CHICAGO – Toyota will expand its Princeton, IN, factory to produce another 50,000 Highlander cross/utility vehicles, including hybrid versions, Toyota Motor North America President Yoshi Inaba says during an Economic Club of Chicago speech here during the auto show.

The additional capacity is expected to be available in late 2013, and at that point Toyota will stop assembling the Highlander in Japan.

Princeton has built non-hybrid Highlander CUVs since 2009. It also makes Sienna minivans and Sequoia SUVs.

Hybrid versions of the Highlander have been sourced for the U.S. from Kyushu, Japan, but a Toyota executive told WardsAuto nearly four years ago of plans to localize hybrid production here.

Inaba says the $400 million investment in Princeton will create an additional 400 jobs directly, plus many more at suppliers located nearby. The plant is 280 miles (451 km) south of Chicago and employs 4,800 people.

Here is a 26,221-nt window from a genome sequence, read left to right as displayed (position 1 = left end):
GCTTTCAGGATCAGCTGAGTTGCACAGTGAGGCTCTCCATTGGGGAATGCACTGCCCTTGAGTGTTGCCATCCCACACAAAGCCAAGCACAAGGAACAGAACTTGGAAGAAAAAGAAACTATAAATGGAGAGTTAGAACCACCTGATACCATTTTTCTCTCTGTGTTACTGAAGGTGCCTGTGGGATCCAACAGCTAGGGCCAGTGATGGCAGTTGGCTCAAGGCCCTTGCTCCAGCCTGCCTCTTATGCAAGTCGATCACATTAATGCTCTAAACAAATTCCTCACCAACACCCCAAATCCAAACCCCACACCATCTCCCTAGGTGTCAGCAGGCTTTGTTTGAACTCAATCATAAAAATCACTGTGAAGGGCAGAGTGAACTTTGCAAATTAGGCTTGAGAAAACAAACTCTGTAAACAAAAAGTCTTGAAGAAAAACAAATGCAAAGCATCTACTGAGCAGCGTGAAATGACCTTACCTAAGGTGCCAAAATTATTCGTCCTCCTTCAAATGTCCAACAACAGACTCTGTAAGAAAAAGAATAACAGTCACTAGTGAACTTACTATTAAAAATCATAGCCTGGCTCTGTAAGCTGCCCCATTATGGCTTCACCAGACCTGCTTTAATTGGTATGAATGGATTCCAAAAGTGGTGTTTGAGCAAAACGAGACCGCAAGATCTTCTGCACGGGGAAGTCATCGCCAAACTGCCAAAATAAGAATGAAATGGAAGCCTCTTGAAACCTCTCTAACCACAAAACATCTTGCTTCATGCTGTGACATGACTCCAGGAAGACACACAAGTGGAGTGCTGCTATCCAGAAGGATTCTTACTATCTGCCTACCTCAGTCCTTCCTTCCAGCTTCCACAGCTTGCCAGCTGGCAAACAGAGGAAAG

It’s unclear whether the Princeton expansion corresponds with the rollout of an all-new Highlander. The current version launched in 2007.

Toyota builds the Highlander in China for the domestic market only. The CUV also is sold in Russia and Australia, and Princeton will export to those countries, the auto maker says.

In 2011, Toyota sold 95,906 Highlanders built at Princeton, up 35.5% from the prior year, plus 5,346 units imported from Japan, WardsAuto data shows. In 2010, the auto maker imported 21,354 Highlanders from Japan.

U.S. sales of the Highlander Hybrid last year totaled 4,549 units, down 38.7% from 2010. The CUV was No.3 in the light-truck hybrid sector behind the Ford Escape and best-selling Lexus RX 450h. The Highlander is one of nine hybrids offered by the Toyota and Lexus brands.

In 2011, the Highlander placed 10th in WardsAuto’s crowded Middle CUV segment, behind the best-selling Escape and Chevrolet Equinox.

Inaba says the expansion reflects growing optimism for the auto industry in the U.S., which is responsible for 8 million American jobs and is expected to create 150,000 new jobs over the next four years, based on Center for Automotive Research forecasts.

“So we make a tremendous positive impact on this country, and collectively the industry will help lead America to better days ahead,” he says.

with Christie Schweinsberg